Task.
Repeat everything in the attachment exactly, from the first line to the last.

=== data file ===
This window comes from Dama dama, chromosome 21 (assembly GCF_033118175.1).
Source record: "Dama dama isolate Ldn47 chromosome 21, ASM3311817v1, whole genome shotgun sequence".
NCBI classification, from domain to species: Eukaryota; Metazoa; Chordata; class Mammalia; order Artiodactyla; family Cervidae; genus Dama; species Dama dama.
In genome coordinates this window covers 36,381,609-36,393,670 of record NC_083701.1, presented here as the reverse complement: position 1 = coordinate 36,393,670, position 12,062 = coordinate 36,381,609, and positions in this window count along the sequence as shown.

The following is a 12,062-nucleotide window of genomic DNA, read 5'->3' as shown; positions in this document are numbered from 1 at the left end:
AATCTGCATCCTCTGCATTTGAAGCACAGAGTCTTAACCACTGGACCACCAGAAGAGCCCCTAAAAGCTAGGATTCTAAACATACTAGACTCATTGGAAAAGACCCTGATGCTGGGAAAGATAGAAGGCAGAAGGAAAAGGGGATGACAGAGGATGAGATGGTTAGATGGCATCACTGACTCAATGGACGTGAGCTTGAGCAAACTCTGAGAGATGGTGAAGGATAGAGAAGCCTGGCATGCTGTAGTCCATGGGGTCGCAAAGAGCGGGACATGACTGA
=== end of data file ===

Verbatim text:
This window comes from Dama dama, chromosome 21 (assembly GCF_033118175.1).
Source record: "Dama dama isolate Ldn47 chromosome 21, ASM3311817v1, whole genome shotgun sequence".
NCBI classification, from domain to species: Eukaryota; Metazoa; Chordata; class Mammalia; order Artiodactyla; family Cervidae; genus Dama; species Dama dama.
In genome coordinates this window covers 36,381,609-36,393,670 of record NC_083701.1, presented here as the reverse complement: position 1 = coordinate 36,393,670, position 12,062 = coordinate 36,381,609, and positions in this window count along the sequence as shown.

The following is a 12,062-nucleotide window of genomic DNA, read 5'->3' as shown; positions in this document are numbered from 1 at the left end:
AATCTGCATCCTCTGCATTTGAAGCACAGAGTCTTAACCACTGGACCACCAGAAGAGCCCCTAAAAGCTAGGATTCTAAACATACTAGACTCATTGGAAAAGACCCTGATGCTGGGAAAGATAGAAGGCAGAAGGAAAAGGGGATGACAGAGGATGAGATGGTTAGATGGCATCACTGACTCAATGGACGTGAGCTTGAGCAAACTCTGAGAGATGGTGAAGGATAGAGAAGCCTGGCATGCTGTAGTCCATGGGGTCGCAAAGAGCGGGACATGACTGA